And Jesus described His mission:
10 For the Son of man is come to seek and to save that which was lost. (Luke 19:10)
Some of the Jews were waiting for a savior to deliver them from Roman rule; others hoped that the Christ (Messiah) would deliver them from physical ailments. But Jesus, while healing their illnesses and establishing a spiritual kingdom, delivered them from sin.
His work is more far-reaching than anyone could imagine. Christ paid the price for sin and opened the way to peace with God.
He offers us more than temporary political or physical changes—he offers us new hearts that will last for eternity. (Bruce B. Barton et al., Luke, Life Application Bible Commentary [Wheaton, IL: Tyndale House Publishers, 1997], 43)
Finally, the angel gives the shepherds a sign:
Luke 2:12 And this shall be a sign unto you; Ye shall find the babe wrapped in swaddling clothes, lying in a manger.
The sign isn’t so much that they will find a “babe wrapped in swaddling clothes” (of which there could have been several in Bethlehem at the time).
The sign is really focused that they would find “the babe…lying in a manger.” A “manger” was a crude feeding trough for animals. You didn’t put babies in mangers.
But to show that “Christ” would be a “Saviour” for “all people,” He was laid in a “manger.”
Then, as if one angel shining with the glory of God to announce the birth of Jesus wasn’t enough, the whole sky suddenly lights up.
Luke 2:13 And suddenly there was with the angel a multitude of the heavenly host praising God, and saying,
Luke 2:14 Glory to God in the highest, And on earth peace, Good will toward men.
All this praise over a little baby—a Savior. As Christians, we know why it is so great a thing and we praise God for the birth of Jesus Christ our Savior.
But the world just yawns and asks, “Why do we need a Savior?”
I read a letter from an unbeliever named Matt to a Christian in which he was asking how God could possibly condemn him to Hell.
I am a [person] who lives to be happy and to enjoy his life. I have no desire whatsoever to live for anyone or to serve anybody. That would include God himself.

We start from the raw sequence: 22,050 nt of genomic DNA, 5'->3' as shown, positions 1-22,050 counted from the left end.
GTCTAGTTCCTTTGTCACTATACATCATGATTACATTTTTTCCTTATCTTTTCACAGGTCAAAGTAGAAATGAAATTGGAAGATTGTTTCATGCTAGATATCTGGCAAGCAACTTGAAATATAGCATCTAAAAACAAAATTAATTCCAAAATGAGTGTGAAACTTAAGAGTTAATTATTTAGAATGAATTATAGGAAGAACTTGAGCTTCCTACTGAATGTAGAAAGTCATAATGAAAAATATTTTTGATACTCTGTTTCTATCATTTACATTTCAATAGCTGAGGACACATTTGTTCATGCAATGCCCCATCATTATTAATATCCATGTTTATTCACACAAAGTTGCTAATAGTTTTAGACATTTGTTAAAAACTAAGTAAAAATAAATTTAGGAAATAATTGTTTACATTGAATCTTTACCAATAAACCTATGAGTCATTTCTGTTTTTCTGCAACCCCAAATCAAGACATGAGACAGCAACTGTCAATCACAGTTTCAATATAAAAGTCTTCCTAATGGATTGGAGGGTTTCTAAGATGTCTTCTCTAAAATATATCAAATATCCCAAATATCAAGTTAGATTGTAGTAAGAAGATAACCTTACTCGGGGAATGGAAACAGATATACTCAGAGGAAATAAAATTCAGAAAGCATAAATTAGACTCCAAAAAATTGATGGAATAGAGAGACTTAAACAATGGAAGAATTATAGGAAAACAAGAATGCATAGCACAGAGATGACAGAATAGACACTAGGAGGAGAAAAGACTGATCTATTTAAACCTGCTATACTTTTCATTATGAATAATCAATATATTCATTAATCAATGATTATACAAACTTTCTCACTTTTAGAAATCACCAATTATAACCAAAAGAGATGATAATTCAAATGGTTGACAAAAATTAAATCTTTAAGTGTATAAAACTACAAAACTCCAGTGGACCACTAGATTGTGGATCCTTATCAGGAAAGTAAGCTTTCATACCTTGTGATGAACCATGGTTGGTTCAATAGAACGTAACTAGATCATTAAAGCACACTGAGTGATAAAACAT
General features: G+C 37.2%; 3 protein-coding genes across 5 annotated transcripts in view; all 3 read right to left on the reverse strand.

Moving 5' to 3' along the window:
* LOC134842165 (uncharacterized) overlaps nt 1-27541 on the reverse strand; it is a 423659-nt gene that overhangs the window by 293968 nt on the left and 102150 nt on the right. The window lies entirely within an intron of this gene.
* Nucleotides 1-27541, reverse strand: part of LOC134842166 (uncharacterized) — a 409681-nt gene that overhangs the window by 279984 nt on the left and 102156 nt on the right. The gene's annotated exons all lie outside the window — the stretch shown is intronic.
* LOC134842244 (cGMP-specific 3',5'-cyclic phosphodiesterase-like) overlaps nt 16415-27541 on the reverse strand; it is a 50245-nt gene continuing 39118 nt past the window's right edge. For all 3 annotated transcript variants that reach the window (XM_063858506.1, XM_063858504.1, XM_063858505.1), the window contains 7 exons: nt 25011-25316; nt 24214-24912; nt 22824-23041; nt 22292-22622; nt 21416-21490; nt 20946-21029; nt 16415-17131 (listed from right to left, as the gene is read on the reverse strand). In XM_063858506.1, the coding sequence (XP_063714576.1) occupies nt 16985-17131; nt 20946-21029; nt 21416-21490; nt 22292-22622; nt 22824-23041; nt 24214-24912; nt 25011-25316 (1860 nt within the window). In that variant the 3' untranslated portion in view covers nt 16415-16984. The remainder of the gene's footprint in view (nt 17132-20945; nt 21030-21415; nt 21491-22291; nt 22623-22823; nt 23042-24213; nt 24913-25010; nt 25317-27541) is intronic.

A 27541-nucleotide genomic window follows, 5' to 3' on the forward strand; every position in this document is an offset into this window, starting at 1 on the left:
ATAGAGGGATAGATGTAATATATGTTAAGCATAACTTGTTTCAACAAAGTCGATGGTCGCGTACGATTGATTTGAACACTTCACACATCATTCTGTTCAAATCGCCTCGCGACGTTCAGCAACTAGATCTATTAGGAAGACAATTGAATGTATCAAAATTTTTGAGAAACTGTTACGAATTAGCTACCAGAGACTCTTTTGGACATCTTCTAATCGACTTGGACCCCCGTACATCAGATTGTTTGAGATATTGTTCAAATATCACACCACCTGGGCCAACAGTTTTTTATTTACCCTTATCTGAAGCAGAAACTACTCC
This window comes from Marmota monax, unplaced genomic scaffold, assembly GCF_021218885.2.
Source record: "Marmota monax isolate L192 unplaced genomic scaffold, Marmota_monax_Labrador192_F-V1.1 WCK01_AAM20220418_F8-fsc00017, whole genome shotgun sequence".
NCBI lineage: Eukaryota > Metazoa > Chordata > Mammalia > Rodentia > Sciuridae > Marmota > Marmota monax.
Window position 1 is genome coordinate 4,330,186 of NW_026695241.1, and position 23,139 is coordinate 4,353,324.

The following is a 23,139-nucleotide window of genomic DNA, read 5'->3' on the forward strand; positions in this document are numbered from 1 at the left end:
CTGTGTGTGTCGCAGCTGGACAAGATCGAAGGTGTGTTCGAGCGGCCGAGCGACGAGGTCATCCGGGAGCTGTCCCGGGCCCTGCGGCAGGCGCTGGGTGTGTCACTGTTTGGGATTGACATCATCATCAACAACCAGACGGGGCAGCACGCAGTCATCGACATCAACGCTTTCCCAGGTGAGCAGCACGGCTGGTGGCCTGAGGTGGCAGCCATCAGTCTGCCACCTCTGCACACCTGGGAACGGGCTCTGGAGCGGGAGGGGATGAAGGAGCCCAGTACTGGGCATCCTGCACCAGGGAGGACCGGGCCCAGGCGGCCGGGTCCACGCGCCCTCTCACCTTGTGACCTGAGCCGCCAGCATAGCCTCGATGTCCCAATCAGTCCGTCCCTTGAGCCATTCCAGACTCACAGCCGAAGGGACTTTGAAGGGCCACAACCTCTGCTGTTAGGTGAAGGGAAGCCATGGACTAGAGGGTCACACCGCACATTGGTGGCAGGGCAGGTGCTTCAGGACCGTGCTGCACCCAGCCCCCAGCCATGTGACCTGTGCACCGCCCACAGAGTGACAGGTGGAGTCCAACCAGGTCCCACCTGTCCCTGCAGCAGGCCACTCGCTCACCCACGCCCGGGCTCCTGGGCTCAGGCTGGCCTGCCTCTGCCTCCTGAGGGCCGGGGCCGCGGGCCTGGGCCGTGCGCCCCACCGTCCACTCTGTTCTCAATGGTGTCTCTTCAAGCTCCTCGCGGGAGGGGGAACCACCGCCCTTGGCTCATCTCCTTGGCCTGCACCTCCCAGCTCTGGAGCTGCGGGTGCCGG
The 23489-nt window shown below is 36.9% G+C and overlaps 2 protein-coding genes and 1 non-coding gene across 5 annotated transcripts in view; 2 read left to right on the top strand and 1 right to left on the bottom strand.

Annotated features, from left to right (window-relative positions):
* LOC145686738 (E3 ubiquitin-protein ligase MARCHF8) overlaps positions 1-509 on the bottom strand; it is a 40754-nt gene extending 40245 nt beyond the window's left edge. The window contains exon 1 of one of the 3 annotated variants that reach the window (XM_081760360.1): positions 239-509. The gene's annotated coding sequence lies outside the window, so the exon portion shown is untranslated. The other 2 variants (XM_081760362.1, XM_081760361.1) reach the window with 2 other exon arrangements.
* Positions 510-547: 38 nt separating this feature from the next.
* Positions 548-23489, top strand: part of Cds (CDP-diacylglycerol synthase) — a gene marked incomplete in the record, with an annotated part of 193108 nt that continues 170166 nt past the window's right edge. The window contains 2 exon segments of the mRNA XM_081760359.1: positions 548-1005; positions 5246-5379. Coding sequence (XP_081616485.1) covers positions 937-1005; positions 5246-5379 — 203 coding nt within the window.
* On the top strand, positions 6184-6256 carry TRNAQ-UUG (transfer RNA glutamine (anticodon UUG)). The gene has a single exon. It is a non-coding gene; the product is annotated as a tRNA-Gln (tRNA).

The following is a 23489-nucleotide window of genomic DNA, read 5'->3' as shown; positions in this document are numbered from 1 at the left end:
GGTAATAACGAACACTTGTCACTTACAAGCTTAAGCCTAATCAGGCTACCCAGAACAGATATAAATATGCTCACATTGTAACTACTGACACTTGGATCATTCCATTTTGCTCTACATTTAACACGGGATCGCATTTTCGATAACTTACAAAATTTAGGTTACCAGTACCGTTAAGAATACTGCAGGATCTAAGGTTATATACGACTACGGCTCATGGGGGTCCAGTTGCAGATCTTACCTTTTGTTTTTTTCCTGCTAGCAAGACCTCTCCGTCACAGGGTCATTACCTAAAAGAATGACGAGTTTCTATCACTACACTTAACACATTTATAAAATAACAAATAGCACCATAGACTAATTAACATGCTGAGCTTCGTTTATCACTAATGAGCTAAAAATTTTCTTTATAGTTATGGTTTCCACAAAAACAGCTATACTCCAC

My own personal moral standard would say that there is nothing wrong about this and there shouldn’t be any punishment. Even my own kind family and other kind people in my life agree…
True love would be those like my family and those other kind people in my life. They would never punish me for my way of life in which I don’t even harm anybody anyway.
Again, do not try to justify how I am wrong; it is not going to work…I view my own moral standards as righteous and the moral standards of God to be unrighteous and insane.… (http://www.reasonablefaith.org/why-are-hedonists-worthy-of-moral-condemnation)
This is why people need a Savior! All unbelievers believe that they are right and God is wrong, even if they don’t come out and say it.
The reason that God views sinners as worthy of Hell is not because they made mistakes like sassing their mother, or yelling at their wife, or stealing a candy bar from the store.
God views sinners as worthy of Hell because, in doing those things, they have rejected Him, their Creator. That’s simply the biblical truth: “For all have sinned and come short of the glory of God” (Romans 3:23).
It doesn’t matter what Matt or any unbeliever may say to make the situation less grim for them—you can’t change reality. As one politician said, “You are entitled to your own opinions, but not to your own facts.”
We are sinners, and when we admit that we can’t save ourselves, we will rejoice in the birth of the Savior, Jesus Christ the Lord. We will have a new beginning. In fact, we’ll do what the shepherds did that night.
THE SHEPHERD’S RESPONSE WAS TO… (2:15-20)
Go And See
Luke 2:15 And it came to pass, as the angels were gone away from them into heaven, the shepherds said one to another, Let us now go even unto Beth-lehem, and see this thing which is come to pass, which the Lord hath made known unto us.
Luke 2:16 And they came with haste, and found Mary, and Joseph, and the babe lying in a manger.
Some commentators slow the shepherds down a bit, for example, one insists that the shepherds spent time figuring out what to do with the sheep before they departed.
But Luke’s emphasis is that there is little discussion, only a determination to go and see the baby in the manger.
The shepherds illustrate for us an important step in salvation: when you realize that you are a sinner worthy of condemnation, you don’t want to delay in going to the Savior.